The collected grammar at the end of the reference manual is supposedly a summary of the snippets, but as I understand it, it's generated mechanically from the python.gram file. So it's possible that there are divergences between it and the language described in the manual.

            The abstract grammar listed in the ast module documentation actually defines the structure of the abstract syntax tree, so it's not a grammar at all in the usual sense (i.e. a description of a linear sequence of symbols) but rather a collection of structure definitions, each one describing the nature of a typed node in the abstract syntax tree. It corresponds directly to the objects you'll find in an AST built with the ast module, but it doesn't attempt to constrain the syntax of a program being parsed. The text in the library reference is the contents of an actual source file, Parser/Python.asdl, which is mechanically processed into declarations and code used by the CPython parser to produce an AST.

            Source https://stackoverflow.com/questions/71788867


            React Best Practices: Where to *not* render a component?
            Asked 2022-Apr-04 at 12:28

            I came across some code in review and had a question on best practices. Here's the scenario:

            I've got a Hyperlink component with a url prop. If for some reason url is falsy, Hyperlink renders null.

            simplified example:



            Answered 2022-Apr-03 at 17:42

            Usually these type of checking should be done using Typescript. Answering to your question it should depend upon your project scenario.

            If you feel the url the Hyperlink component will receive can be null or undefined you can put the check in the Hyperlink component.

            But if you think only in MyParentComponent the case will occur where url will be null you can think of conditionally rendering the component.

            Source https://stackoverflow.com/questions/71728362


            Getting unwanted commas after div
            Asked 2022-Mar-26 at 10:20


            Here's the code written in TypeScript.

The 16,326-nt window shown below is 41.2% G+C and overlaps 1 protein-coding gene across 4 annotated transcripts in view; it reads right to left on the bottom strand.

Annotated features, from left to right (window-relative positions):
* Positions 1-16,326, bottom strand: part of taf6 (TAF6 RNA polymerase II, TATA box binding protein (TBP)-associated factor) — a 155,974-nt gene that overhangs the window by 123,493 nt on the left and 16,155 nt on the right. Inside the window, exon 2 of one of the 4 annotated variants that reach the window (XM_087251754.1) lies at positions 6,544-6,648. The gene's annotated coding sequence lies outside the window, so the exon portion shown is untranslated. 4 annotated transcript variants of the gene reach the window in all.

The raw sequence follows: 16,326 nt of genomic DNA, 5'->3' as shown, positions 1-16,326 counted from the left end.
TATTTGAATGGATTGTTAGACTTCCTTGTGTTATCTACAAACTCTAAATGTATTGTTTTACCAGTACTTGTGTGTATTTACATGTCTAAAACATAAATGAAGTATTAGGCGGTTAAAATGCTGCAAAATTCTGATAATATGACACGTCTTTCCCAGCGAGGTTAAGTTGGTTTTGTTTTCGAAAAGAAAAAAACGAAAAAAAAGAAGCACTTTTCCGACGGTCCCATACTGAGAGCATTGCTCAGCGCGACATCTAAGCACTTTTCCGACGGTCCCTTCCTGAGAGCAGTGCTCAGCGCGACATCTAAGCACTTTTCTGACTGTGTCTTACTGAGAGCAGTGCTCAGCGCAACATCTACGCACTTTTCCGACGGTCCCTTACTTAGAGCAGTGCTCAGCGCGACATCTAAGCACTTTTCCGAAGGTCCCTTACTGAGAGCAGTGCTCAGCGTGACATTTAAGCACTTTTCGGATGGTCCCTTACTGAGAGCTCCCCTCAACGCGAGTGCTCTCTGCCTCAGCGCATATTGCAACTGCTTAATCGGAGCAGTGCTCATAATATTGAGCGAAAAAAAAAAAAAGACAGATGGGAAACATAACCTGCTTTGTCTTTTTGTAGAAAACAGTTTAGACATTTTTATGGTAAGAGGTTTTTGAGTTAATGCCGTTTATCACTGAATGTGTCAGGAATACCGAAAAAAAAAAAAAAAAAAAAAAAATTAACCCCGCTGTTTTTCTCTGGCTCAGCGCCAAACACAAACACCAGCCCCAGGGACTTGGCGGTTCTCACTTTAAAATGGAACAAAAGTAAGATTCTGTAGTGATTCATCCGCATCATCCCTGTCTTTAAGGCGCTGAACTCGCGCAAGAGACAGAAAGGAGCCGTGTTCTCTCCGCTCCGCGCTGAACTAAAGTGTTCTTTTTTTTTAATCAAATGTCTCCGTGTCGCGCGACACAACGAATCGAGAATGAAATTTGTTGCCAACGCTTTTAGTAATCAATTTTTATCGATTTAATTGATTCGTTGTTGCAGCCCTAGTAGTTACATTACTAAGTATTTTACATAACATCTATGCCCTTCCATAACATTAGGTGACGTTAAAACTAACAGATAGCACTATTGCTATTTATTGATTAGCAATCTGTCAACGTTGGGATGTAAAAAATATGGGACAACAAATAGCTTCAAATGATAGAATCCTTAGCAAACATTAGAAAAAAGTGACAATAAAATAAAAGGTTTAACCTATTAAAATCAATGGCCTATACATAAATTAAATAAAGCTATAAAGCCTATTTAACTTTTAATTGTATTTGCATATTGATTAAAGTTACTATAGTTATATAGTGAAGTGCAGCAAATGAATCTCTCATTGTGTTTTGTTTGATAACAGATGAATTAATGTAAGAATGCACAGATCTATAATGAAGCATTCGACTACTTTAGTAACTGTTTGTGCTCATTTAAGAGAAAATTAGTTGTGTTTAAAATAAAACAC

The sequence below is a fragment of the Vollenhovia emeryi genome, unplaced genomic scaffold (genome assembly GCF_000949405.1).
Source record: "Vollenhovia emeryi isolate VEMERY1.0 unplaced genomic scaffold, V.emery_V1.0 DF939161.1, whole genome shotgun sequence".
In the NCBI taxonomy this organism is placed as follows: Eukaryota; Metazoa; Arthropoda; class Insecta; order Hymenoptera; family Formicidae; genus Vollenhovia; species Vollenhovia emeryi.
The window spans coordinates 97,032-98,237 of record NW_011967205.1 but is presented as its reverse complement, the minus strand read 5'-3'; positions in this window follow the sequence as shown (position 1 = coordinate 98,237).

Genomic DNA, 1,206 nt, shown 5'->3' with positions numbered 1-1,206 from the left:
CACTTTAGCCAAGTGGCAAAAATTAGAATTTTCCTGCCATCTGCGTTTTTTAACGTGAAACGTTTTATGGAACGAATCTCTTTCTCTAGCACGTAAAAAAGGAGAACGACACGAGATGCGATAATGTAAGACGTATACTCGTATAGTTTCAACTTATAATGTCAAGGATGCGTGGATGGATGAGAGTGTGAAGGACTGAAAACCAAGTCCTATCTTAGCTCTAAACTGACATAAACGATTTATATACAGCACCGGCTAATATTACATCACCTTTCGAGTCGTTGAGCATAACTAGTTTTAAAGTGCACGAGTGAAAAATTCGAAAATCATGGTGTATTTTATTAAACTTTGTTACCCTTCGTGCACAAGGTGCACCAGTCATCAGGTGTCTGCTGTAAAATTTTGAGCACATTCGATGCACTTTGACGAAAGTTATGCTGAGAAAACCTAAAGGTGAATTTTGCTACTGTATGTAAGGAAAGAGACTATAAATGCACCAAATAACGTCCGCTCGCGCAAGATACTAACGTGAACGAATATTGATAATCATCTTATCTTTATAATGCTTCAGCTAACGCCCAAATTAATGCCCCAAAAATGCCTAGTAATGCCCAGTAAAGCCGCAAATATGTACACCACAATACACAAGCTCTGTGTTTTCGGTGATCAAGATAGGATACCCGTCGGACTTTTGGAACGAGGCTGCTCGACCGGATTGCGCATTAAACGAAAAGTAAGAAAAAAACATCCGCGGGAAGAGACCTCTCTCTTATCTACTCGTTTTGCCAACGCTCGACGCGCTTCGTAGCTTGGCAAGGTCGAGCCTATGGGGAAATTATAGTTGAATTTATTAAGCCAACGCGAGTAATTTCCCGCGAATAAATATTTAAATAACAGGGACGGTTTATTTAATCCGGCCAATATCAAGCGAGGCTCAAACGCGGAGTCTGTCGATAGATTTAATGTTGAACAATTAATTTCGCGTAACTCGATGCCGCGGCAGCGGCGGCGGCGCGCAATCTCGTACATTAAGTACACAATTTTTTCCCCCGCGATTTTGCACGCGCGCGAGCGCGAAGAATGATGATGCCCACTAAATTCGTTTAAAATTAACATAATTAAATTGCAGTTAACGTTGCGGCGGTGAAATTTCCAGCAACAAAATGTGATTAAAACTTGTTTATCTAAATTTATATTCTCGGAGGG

This is code to build HTML table which display items from Nested objects. This code works fine but just there is an issue in printing like it should only create table with rows but it is also printing some coma's which are not even part of any line which is executed



            Answered 2022-Mar-26 at 10:17

            in your code the snippet Object.keys(data).map(.....) converts it to array. Now when you put this array in string literal JavaScript will try to convert it to a string so it will call .toString() on it which joins all the elements of array using , by default.

            instead do this Object.keys(data).map(....).join("") this will join array with empty string

            Source https://stackoverflow.com/questions/71627110


            Parse CSV data to get a count on rows with duplicate values
            Asked 2022-Mar-21 at 15:34

            I have a csv file (data.csv):



            Answered 2022-Mar-21 at 15:19

            The solution I came up with is in parts. My first issue was the casing, I need everything to be in lowercase. So after I appended items to employeeList, I added this code:

            Source https://stackoverflow.com/questions/71542111


            Merge and overwrite list elements
            Asked 2022-Mar-18 at 20:18

            Thanks in advance for any help with this.

            I have a function where users can pass in arguments to a list() with .... I am looking for a way to overwrite obj_a with all values that exist in obj_b.

            Here's a reprex:



            Answered 2022-Mar-18 at 20:18

            Some recursion should work here:

            Source https://stackoverflow.com/questions/71532589


            Compare data between two csv files and count how many rows have the same data
            Asked 2022-Mar-15 at 19:16

            Let's say I have list of all OUs (AllOU.csv):



            Answered 2022-Mar-15 at 19:16

            Read your file first and create a list of objects. [{CN:’Clark Kent’,OU:’news’,dc:’company’,dc:’com’},…{…}]

            Once you have created the list you can convert it to data frame and then apply all the grouping, sorting and other abilities of pandas.

            Now to achieve this, first read your file into a variable lets call var filedata=yourFileContents. Next split filedata. var lines = filedata.split(‘\n’) Now loop over each lines

            Source https://stackoverflow.com/questions/71487592


            Why is InvocationInterceptor active in dev-mode?
            Asked 2022-Mar-14 at 10:21

            Today, while profiling a Quarkus app, I found out that io.quarkus.arc.runtime.devconsole.InvocationInterceptor seems to intercept (almost?) all bean classes when Quarkus is running in dev mode, even though the Interceptor has an InterceptorBinding that is not used anywhere in the application code.



            Answered 2022-Mar-14 at 10:21

            This is essentially @Ladicek's comment: